Thursday, May 7, 2015

PA delays college-savings fee hikes til Sept. 12

The big fee increases for Pennsylvania's so-called 529 Guaranteed Savings Plan have been delayed until Sept. 12

PA delays college-savings fee hikes til Sept. 12

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The fee increases for Pennsylvania's 529 "Guaranteed" Savings Plan have been pushed back to Sept. 12, says Pennsylvania Treasurer Rob McCord here.

McCord, elected last fall, seems to have a "Good News Only" policy for his announcements. He didn't post a public statement when he imposed higher fees on savers last month. I reported the increase Aug. 23 in my Philadelphia Inquirer column after outraged Pennsylvania parents, who had believed the state's guarantee promise, were informed of the new charges by state mail and email, and brought the higher fees to my attention.

Some Pennsylvania families who dutifully put aside money for their kids' education through the program are now being socked by unxpected fees of over $1,000 a year. I printed some of their comments in this follow-up column on Aug. 26. Scroll down to "guarantee."

I called McCord's office this morning to ask if parent and voter outrage had a role in his decision to delay the fee hikes, originally scheduled for this week. "We have been getting feedback," said Treasury spokeswoman Carrie Fischer Lepore. Some families, she said weren't getting adequate notice due to postal delays. So "we wanted to let families take advantage of lower tuition rates and premiums" before the increases take effect.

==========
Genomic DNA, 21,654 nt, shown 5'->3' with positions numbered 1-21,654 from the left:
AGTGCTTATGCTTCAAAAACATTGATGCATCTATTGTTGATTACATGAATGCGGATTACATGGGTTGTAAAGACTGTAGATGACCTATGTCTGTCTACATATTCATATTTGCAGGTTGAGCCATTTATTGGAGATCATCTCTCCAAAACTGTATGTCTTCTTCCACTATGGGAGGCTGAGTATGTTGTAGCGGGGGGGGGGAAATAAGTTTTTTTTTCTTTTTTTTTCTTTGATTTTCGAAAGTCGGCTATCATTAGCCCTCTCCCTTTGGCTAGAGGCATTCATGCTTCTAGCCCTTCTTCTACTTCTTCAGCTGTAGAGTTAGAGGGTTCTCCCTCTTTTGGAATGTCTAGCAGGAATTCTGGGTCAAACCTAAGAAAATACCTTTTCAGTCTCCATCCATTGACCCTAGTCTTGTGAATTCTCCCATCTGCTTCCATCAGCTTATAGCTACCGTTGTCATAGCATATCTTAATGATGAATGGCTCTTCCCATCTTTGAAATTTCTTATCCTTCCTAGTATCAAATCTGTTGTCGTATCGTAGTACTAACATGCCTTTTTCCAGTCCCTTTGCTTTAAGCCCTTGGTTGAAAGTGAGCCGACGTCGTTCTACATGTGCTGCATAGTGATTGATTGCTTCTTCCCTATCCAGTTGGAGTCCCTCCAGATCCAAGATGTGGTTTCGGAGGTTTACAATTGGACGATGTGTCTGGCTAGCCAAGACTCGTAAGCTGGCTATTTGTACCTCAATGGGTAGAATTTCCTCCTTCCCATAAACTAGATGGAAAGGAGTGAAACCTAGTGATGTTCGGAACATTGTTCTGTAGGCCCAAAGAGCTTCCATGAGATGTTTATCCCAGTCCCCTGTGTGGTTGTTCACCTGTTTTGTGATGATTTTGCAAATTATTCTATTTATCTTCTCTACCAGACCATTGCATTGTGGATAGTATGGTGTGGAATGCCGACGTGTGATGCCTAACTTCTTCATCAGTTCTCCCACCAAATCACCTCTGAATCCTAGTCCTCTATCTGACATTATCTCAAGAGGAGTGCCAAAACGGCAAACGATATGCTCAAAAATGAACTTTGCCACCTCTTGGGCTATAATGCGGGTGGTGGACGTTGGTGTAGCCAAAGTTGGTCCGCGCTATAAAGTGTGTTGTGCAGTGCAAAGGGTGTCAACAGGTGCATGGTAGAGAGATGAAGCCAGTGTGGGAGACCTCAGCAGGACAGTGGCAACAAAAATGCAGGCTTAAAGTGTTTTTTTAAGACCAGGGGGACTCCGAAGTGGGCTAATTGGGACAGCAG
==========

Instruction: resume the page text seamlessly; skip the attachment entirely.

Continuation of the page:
McCord raised the fees because the state's hired investment managers who invest parents' savings lost a lot of money when markets fell last year. As I noted in my Aug. 30 column (see "McCord"), some of those managers have given money to McCord and other state officials for their political campaigns - a practice the SEC wants to stop.

About this blog

PhillyDeals posts raw drafts and updates of Joseph N. DiStefano's columns and stories about Philly-area finance, investment, commercial real estate, tech, hiring and public spending, which he's been writing since 1989, mostly for the Philadelphia Inquirer.

DiStefano studied economics, history and a little engineering at Penn, taught writing at St. Joe's, and has written the book Comcasted, more than a thousand columns, and thousands of articles, and raised six children with his wife, who is a saint.

Reach Joseph N. at or 215 854 5194.

Joseph N. DiStefano
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